Text Messaging by Drivers Poses a Serious Threat to the Safety of Everyone Who Uses the Roads
Distracted driving is a major problem in NY. It may pose a greater risk to public safety than driving while drunk. According to Gov. Cuomo’s Office, in 2011 there were more than 25,000 fatal and personal injury crashes because of distracted driving, compared to less than 5,000 such crashes caused by alcohol-related driving.
Drivers can be distracted by many things, such as eating, reading maps, using a navigation system, adjusting the radio, or using a cell phone. In particular, text messaging by drivers poses a serious threat to the safety of everyone who uses the roads.
Text messaging is one of the most dangerous habits of distracted drivers because it requires different aspects of a driver’s attention:
- Visual attention: The driver must take his or her eyes off the road to read a text.
- Manual attention: The driver must take his or her hands off the wheel in order to send a text.
- Cognitive attention: The driver’s mind necessarily wanders while texting.
Text messaging distracts the driver from what should be his or her primary task of driving safely. According to the Virginia Tech Transportation Institute, sending or receiving a text requires a driver’s eyes to shift focus away from the road for an average of 4.6 seconds. To put this in perspective, if the vehicle is traveling at 55 miles per hour, a texting driver is effectively closing his or her eyes while driving the length of a football field.
New York Cracking Down on Driving While Texting
NY is one of 41 states that currently ban driving while texting. Recently, the crackdown on driving while texting in NY has involved a number of initiatives:
- Earlier this year, Governor Cuomo directed the DMV to toughen penalties for texting and driving, increasing fines for the use of handheld electronic devices while driving.
- NY imposed new penalties for young drivers who text while driving, increasing the periods of license suspension for young and new drivers convicted of distracted driving.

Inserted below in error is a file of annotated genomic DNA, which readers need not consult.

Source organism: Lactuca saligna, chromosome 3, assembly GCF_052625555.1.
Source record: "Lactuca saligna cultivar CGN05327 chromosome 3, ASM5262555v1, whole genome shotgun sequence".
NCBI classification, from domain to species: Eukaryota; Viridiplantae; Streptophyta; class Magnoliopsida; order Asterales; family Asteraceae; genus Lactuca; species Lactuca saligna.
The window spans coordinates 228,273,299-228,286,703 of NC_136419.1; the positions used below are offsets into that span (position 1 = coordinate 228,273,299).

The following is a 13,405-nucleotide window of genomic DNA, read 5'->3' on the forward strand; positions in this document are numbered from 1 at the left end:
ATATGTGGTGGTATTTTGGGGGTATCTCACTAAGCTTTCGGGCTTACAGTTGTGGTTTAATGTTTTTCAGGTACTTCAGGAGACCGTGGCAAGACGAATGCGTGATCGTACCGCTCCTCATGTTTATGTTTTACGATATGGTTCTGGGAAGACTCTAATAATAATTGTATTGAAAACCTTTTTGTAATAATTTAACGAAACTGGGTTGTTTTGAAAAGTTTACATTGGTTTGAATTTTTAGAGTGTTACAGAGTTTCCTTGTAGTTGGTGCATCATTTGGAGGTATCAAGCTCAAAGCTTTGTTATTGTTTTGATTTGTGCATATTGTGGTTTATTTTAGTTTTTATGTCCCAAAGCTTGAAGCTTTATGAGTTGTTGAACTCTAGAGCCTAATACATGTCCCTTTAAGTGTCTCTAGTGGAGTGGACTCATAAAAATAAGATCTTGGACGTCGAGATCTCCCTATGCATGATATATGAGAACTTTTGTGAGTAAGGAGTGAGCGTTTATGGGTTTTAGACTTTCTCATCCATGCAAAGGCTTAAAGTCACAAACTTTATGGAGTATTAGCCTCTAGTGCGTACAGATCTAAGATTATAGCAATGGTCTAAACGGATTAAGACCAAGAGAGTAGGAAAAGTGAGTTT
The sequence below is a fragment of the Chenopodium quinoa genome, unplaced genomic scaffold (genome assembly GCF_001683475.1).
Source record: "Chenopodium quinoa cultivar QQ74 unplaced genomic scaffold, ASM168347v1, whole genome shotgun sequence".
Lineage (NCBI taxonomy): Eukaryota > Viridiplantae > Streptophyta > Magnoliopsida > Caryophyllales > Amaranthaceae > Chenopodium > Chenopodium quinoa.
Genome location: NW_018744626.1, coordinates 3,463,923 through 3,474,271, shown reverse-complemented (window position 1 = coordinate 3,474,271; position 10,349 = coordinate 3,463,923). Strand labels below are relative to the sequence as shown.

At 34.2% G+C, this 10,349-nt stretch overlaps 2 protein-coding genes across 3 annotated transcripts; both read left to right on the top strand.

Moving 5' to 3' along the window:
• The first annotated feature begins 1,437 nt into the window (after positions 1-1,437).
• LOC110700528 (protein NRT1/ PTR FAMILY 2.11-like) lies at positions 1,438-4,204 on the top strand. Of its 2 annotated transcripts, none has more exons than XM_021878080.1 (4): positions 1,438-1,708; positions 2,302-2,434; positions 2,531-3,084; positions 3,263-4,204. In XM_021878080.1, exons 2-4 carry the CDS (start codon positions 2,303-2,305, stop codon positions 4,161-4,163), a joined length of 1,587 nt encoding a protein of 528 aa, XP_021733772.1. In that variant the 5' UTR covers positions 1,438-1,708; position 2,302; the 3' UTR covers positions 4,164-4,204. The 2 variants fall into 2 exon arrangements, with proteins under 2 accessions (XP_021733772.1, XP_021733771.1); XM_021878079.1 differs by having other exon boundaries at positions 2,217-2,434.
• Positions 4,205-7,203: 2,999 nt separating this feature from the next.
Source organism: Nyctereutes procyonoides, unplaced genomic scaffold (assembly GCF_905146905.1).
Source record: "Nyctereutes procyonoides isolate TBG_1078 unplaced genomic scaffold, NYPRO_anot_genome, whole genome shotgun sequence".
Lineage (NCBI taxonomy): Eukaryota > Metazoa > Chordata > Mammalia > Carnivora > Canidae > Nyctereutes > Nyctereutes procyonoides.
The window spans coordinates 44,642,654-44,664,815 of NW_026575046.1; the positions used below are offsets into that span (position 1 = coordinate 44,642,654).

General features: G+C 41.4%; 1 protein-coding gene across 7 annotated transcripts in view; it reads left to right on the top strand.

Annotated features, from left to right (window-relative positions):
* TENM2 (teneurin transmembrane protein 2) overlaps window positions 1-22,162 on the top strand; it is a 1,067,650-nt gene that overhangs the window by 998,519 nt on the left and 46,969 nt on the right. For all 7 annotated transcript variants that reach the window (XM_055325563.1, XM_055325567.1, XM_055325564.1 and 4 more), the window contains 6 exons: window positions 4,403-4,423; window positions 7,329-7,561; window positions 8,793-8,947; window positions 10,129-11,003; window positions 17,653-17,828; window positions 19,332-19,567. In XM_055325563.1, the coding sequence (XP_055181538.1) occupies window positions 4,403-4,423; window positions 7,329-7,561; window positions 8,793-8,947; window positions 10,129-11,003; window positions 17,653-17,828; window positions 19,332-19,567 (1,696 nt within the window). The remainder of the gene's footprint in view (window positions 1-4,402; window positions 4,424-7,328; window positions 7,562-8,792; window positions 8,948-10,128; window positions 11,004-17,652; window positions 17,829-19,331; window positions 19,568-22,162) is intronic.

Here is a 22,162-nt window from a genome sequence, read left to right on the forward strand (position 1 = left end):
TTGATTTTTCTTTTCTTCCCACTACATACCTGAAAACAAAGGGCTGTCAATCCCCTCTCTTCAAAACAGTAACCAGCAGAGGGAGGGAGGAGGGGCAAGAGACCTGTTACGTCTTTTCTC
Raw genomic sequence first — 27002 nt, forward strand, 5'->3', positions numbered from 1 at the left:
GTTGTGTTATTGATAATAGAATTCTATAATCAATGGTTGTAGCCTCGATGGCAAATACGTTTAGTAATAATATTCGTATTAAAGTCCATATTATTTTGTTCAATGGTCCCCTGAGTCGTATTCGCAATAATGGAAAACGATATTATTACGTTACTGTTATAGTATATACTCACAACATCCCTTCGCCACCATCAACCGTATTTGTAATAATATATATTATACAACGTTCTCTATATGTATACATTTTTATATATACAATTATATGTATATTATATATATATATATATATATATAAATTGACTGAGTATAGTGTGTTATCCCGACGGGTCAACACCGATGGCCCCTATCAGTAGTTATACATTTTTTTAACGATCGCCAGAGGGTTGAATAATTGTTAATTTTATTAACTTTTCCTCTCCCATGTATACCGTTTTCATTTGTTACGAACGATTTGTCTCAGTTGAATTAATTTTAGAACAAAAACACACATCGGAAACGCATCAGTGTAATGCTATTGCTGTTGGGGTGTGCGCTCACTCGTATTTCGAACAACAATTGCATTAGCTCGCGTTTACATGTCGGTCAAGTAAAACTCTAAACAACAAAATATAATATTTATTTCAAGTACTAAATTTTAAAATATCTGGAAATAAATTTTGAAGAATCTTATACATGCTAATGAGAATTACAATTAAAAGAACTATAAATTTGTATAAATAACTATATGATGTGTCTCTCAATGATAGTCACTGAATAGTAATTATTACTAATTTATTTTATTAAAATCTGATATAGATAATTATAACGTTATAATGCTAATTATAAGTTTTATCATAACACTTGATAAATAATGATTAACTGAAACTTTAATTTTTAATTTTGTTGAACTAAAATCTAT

- The state has budgeted $1 million to fund a campaign warning against the use of cell phones while driving.
- NY state troopers began using Concealed Identity Traffic Enforcement (CITE) vehicles to crack down on drivers who use cell phones. The CITE vehicles are unmarked and raised higher off the ground, allowing troopers to remain hidden while looking down into other cars.
- Last year, NY state troopers issued more than 30,000 tickets for driving while texting.
Texting Zones: A New Initiative to Prevent Driving While Texting
NY has an inventive new strategy to prevent driving while texting. The campaign against distracted driving in NY now includes dedicated “texting zones.”
Almost 300 signs directing drivers to “text stops” will be placed along major state highways. The bright blue signs will include messages such as “It can wait: text stop in 5 miles.” The signs will direct drivers to 91 special “texting zones” at various stops along the highways.
The text-stop signs will enhance public awareness of the dangers of driving while texting and alert drivers to the possibility of being ticketed for driving while texting, while the texting zones will provide an accommodation for drivers who might otherwise be distracted by their handheld devices while driving. Not unlike highway rest stops, the texting zones will function as sites for potentially distracted drivers to pull over and take a break from driving.
If you have been ticketing for driving while texting, contact the Law Offices of Mark J. Sacco, LLC online or call 518-759-0129.